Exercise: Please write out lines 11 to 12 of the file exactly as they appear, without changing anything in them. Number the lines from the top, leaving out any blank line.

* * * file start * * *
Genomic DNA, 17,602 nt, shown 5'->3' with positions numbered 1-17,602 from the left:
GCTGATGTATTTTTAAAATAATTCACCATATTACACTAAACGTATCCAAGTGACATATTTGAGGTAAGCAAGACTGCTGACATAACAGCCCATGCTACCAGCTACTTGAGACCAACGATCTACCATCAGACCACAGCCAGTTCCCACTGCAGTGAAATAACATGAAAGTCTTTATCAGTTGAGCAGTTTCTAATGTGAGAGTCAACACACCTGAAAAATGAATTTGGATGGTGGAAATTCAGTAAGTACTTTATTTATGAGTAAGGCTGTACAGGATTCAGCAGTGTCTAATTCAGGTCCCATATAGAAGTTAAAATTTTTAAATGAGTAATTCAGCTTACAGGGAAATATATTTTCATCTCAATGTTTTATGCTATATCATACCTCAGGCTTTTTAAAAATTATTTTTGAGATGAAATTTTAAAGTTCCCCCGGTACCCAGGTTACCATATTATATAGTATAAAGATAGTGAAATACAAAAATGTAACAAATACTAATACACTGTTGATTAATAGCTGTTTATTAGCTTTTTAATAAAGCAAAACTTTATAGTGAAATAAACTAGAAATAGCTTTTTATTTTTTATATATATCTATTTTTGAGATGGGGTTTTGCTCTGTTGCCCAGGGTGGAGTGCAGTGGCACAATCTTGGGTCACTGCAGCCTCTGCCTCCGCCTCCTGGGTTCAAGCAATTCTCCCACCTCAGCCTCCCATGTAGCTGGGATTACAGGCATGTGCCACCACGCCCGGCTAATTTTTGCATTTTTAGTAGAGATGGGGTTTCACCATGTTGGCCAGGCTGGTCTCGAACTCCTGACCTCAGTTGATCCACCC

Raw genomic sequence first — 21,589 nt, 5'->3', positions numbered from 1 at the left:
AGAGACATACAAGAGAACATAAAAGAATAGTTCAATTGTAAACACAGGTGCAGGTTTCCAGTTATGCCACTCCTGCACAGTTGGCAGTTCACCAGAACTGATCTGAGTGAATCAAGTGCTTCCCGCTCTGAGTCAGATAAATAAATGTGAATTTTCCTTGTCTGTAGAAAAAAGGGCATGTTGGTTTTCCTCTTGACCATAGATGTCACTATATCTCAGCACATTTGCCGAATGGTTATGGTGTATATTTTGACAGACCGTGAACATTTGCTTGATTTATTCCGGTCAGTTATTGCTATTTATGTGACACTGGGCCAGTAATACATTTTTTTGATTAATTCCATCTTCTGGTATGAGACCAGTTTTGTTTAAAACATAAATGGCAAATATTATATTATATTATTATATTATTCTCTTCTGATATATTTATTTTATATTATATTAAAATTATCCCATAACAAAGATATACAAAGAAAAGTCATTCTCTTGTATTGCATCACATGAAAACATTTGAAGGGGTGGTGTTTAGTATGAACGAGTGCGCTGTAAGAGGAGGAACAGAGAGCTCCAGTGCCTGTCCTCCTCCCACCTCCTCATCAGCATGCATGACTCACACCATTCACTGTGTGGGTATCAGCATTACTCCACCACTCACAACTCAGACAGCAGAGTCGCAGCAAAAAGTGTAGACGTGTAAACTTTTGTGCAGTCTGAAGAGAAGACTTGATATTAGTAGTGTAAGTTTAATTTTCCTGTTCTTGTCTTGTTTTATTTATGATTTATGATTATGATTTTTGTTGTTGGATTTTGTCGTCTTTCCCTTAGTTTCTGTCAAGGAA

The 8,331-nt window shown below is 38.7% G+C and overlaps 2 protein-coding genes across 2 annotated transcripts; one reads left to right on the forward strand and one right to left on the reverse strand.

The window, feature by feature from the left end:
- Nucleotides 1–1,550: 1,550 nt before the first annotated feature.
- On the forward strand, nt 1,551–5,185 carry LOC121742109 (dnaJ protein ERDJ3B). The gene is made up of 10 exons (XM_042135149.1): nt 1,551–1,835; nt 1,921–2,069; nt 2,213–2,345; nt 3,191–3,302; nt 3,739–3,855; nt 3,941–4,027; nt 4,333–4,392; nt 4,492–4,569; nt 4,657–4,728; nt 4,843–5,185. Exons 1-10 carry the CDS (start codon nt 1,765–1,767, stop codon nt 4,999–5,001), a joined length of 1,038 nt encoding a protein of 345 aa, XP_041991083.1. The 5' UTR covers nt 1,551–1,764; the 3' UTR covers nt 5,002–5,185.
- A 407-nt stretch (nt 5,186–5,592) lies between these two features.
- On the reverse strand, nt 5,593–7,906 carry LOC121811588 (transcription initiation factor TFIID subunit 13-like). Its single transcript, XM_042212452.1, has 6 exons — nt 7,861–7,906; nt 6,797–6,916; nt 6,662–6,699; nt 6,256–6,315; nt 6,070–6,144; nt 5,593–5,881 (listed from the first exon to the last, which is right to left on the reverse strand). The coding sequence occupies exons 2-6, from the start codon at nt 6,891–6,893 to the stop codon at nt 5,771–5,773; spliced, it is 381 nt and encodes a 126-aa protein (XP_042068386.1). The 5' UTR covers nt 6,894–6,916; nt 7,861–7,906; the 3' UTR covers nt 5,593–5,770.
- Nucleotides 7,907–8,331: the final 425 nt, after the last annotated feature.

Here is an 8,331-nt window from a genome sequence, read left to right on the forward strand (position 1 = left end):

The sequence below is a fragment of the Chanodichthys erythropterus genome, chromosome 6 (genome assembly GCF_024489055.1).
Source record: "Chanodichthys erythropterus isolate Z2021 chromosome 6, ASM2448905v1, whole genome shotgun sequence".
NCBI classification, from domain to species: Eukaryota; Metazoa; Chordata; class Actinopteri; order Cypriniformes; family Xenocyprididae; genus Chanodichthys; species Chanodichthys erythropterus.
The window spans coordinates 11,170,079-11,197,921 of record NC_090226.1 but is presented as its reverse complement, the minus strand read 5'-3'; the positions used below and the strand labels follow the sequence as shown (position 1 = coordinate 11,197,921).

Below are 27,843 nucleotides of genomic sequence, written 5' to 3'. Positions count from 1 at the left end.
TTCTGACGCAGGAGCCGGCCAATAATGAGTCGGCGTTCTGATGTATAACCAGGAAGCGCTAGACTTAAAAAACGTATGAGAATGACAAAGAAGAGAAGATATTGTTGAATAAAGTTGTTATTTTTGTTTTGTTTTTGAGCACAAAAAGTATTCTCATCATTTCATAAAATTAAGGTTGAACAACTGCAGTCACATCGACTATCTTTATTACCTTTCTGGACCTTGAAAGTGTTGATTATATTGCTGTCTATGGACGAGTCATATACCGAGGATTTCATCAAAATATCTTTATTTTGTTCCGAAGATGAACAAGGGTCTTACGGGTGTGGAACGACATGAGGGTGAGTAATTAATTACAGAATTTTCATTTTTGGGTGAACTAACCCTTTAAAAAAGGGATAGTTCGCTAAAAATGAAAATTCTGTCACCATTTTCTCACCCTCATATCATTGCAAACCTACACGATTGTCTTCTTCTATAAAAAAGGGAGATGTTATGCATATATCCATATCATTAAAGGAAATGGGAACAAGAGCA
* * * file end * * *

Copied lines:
- Nucleotides 7,907–8,331: the final 425 nt, after the last annotated feature.

Here is an 8,331-nt window from a genome sequence, read left to right on the forward strand (position 1 = left end):